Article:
A large portion of The Earth in Turmoil focuses on the famous San Andreas fault in California, on how it ruptures and on its seismicity and tectonic setting. This is where the book is at its best, because in many ways Sieh invented the method of exploring the faults that he and LeVay describe. As mentioned earlier, Sieh's method is rather low-tech: With the help of large excavating machines, Sieh digs trenches across faults, and, by sheer instinct and insight, with help from radiocarbon dating, he determines when big earthquakes occurred along different segments of the San Andreas (or any other active fault). This is crucial knowledge, of supreme importance to the science of earthquake prediction. The book describes the excitement of finding traces of many old earthquakes dating as far back as 671 a.d. and the disappointment of finding no clear pattern in the sequence of their occurrence, a pattern that could provide a hint as to when the next big one will happen.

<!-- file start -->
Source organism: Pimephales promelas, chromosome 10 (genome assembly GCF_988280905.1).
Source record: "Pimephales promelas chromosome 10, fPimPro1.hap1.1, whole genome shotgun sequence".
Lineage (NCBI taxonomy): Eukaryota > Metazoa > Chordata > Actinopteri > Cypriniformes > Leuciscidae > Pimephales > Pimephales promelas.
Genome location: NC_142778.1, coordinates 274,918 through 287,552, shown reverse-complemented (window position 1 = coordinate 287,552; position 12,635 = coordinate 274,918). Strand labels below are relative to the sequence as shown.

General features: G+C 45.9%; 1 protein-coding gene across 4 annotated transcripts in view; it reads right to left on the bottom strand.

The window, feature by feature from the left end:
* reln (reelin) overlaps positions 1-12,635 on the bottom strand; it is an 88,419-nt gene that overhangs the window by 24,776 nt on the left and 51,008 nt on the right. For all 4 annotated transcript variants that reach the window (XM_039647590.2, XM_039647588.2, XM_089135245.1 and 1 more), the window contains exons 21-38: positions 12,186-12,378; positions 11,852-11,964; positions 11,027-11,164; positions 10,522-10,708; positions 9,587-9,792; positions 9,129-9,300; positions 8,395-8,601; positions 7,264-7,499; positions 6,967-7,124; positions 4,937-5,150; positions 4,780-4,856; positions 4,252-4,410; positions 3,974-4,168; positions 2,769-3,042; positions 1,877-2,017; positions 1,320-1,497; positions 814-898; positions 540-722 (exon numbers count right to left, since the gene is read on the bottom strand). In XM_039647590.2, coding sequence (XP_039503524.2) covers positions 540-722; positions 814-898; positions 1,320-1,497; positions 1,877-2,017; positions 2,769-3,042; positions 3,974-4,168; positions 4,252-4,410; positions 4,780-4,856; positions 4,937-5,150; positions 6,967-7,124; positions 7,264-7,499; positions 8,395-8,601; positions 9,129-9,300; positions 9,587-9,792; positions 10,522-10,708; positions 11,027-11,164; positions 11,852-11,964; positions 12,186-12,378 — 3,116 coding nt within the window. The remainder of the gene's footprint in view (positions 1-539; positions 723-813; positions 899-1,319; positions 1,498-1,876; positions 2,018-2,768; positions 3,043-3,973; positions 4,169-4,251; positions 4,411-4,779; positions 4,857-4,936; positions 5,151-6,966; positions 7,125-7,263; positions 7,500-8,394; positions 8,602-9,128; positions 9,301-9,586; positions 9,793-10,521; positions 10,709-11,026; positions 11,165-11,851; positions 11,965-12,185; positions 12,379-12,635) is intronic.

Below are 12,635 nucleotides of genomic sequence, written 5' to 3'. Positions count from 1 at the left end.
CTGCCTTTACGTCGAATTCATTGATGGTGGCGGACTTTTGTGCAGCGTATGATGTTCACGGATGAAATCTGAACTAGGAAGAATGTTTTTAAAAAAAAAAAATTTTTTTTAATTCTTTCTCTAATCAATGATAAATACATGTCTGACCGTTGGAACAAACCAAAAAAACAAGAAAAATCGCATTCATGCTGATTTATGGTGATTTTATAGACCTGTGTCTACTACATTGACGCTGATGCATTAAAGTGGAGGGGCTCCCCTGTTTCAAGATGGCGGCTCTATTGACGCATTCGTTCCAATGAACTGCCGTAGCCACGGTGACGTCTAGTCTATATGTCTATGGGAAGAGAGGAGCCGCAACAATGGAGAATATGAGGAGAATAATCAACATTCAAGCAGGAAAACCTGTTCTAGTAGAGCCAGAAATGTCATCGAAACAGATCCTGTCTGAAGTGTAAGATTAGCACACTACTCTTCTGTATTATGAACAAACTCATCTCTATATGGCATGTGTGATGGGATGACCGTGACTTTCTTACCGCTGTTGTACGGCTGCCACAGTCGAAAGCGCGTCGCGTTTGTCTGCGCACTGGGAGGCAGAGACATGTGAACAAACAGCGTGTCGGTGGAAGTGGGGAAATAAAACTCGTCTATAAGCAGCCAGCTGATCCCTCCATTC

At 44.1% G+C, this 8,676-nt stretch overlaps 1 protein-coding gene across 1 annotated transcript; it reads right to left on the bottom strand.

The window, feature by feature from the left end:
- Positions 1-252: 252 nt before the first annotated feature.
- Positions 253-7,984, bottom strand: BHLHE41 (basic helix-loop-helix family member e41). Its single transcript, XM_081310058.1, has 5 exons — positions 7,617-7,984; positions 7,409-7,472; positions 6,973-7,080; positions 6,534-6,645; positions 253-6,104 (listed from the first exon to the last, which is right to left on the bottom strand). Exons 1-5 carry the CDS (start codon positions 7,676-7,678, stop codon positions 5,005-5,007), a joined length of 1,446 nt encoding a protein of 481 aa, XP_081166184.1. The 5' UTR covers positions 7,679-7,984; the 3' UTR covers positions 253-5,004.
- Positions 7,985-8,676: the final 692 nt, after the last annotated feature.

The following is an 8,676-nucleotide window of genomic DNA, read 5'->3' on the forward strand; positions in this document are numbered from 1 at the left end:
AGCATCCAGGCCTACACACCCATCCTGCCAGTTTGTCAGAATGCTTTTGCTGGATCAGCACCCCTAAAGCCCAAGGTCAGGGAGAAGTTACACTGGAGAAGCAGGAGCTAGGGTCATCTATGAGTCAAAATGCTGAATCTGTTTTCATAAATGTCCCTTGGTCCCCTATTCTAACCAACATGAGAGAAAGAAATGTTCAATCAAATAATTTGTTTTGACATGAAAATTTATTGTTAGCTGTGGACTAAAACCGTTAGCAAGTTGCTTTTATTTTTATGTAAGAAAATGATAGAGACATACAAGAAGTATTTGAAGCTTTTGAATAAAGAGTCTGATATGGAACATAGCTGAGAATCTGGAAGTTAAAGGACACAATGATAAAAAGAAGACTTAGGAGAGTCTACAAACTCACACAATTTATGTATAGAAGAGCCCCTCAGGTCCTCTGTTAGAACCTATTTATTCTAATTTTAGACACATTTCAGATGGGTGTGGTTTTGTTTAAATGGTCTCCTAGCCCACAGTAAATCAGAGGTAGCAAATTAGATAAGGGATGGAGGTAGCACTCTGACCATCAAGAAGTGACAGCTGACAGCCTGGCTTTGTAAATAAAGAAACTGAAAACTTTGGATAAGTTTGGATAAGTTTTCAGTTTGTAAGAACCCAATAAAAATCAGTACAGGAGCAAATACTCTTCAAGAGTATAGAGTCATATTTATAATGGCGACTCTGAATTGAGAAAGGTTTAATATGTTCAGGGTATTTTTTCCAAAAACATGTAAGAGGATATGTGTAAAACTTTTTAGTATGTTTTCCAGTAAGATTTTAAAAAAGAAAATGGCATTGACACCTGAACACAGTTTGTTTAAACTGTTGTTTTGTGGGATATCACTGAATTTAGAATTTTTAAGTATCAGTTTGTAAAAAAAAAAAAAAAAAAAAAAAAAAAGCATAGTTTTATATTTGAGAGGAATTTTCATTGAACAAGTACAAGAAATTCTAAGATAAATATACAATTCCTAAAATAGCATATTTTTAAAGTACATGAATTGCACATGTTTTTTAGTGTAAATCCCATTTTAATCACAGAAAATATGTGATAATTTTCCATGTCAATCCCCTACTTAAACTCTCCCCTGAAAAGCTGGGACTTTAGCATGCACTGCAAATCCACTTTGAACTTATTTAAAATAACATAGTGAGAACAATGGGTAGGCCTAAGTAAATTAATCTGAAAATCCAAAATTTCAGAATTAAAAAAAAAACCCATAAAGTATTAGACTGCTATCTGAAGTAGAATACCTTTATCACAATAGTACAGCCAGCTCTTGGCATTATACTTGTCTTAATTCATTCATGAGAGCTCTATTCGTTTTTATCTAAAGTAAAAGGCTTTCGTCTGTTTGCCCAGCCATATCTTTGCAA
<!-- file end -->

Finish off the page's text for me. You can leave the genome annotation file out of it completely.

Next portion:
A sad story, quite appropriate here, is one that has haunted many seismologists, especially those who expected to somehow predict the next Parkfield earthquake. Parkfield is a tiny group of houses and barns located between Los Angeles and San Francisco—and right on top of the San Andreas fault. The 37 permanent inhabitants of Parkfield call it, with proud Cal-centrism, the "earthquake capital of the world." What happened in Parkfield, or, rather, what did not happen, has forced seismologists to rethink the whole strategy of earthquake prediction and even the concept of the so-called characteristic earthquake: the idea that large earthquakes occur at the same spot periodically with nearly the same magnitude. In Parkfield, six almost identical earthquakes (all of magnitude around 6.0) had happened since 1857, at intervals of 22±5 years, the last one in 1966. So seismologists predicted that a similar earthquake would happen in 1988, plus or minus 5 years, making 1993 the very last chance for the earthquake, if correctly predicted. But the earthquake never came, and the theory had to be abandoned. For now, when an earthquake strikes, everyone gets caught by surprise. The 1994 Northridge earthquake is a good example, and the devastating 1995 Kobe earthquake, which humbled even the most arrogant of Japanese engineers, is the worst surprise yet. No wonder the great physicist Niels Bohr once said, "Prediction is tough, especially of the future."